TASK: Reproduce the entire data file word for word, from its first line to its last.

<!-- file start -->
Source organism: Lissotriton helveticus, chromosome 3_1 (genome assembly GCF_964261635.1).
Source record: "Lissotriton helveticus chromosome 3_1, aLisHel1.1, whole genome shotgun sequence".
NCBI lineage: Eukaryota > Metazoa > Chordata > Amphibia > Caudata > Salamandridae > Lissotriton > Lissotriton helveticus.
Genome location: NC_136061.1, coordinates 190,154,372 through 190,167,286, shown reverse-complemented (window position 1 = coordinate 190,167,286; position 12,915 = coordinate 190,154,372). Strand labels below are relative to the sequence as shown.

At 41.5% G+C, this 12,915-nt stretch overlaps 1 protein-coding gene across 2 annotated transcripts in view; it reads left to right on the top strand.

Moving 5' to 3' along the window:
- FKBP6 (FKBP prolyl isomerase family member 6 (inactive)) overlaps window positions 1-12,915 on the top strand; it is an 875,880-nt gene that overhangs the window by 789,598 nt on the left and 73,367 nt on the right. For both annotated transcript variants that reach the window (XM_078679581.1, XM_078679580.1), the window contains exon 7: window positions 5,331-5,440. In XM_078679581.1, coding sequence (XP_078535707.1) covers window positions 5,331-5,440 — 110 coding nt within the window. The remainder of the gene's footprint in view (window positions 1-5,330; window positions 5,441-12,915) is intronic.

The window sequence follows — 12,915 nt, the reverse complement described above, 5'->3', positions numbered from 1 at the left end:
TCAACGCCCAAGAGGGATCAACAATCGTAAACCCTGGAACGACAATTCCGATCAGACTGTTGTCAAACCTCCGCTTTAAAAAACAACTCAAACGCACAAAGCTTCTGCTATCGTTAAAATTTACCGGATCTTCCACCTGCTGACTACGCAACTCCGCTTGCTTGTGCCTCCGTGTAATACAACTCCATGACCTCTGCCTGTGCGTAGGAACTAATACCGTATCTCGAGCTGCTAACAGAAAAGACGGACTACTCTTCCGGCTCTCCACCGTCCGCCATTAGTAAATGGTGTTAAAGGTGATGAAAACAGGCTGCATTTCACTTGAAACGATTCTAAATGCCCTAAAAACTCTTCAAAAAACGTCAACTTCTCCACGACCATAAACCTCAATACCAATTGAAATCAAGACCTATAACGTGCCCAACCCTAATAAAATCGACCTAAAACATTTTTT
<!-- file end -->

Source organism: Lissotriton helveticus, chromosome 3_1 (genome assembly GCF_964261635.1).
Source record: "Lissotriton helveticus chromosome 3_1, aLisHel1.1, whole genome shotgun sequence".
NCBI lineage: Eukaryota > Metazoa > Chordata > Amphibia > Caudata > Salamandridae > Lissotriton > Lissotriton helveticus.
Genome location: NC_136061.1, coordinates 190,154,372 through 190,167,286, shown reverse-complemented (window position 1 = coordinate 190,167,286; position 12,915 = coordinate 190,154,372). Strand labels below are relative to the sequence as shown.

At 41.5% G+C, this 12,915-nt stretch overlaps 1 protein-coding gene across 2 annotated transcripts in view; it reads left to right on the top strand.

Moving 5' to 3' along the window:
- FKBP6 (FKBP prolyl isomerase family member 6 (inactive)) overlaps window positions 1-12,915 on the top strand; it is an 875,880-nt gene that overhangs the window by 789,598 nt on the left and 73,367 nt on the right. For both annotated transcript variants that reach the window (XM_078679581.1, XM_078679580.1), the window contains exon 7: window positions 5,331-5,440. In XM_078679581.1, coding sequence (XP_078535707.1) covers window positions 5,331-5,440 — 110 coding nt within the window. The remainder of the gene's footprint in view (window positions 1-5,330; window positions 5,441-12,915) is intronic.

The window sequence follows — 12,915 nt, the reverse complement described above, 5'->3', positions numbered from 1 at the left end:
TCAACGCCCAAGAGGGATCAACAATCGTAAACCCTGGAACGACAATTCCGATCAGACTGTTGTCAAACCTCCGCTTTAAAAAACAACTCAAACGCACAAAGCTTCTGCTATCGTTAAAATTTACCGGATCTTCCACCTGCTGACTACGCAACTCCGCTTGCTTGTGCCTCCGTGTAATACAACTCCATGACCTCTGCCTGTGCGTAGGAACTAATACCGTATCTCGAGCTGCTAACAGAAAAGACGGACTACTCTTCCGGCTCTCCACCGTCCGCCATTAGTAAATGGTGTTAAAGGTGATGAAAACAGGCTGCATTTCACTTGAAACGATTCTAAATGCCCTAAAAACTCTTCAAAAAACGTCAACTTCTCCACGACCATAAACCTCAATACCAATTGAAATCAAGACCTATAACGTGCCCAACCCTAATAAAATCGACCTAAAACATTTTTT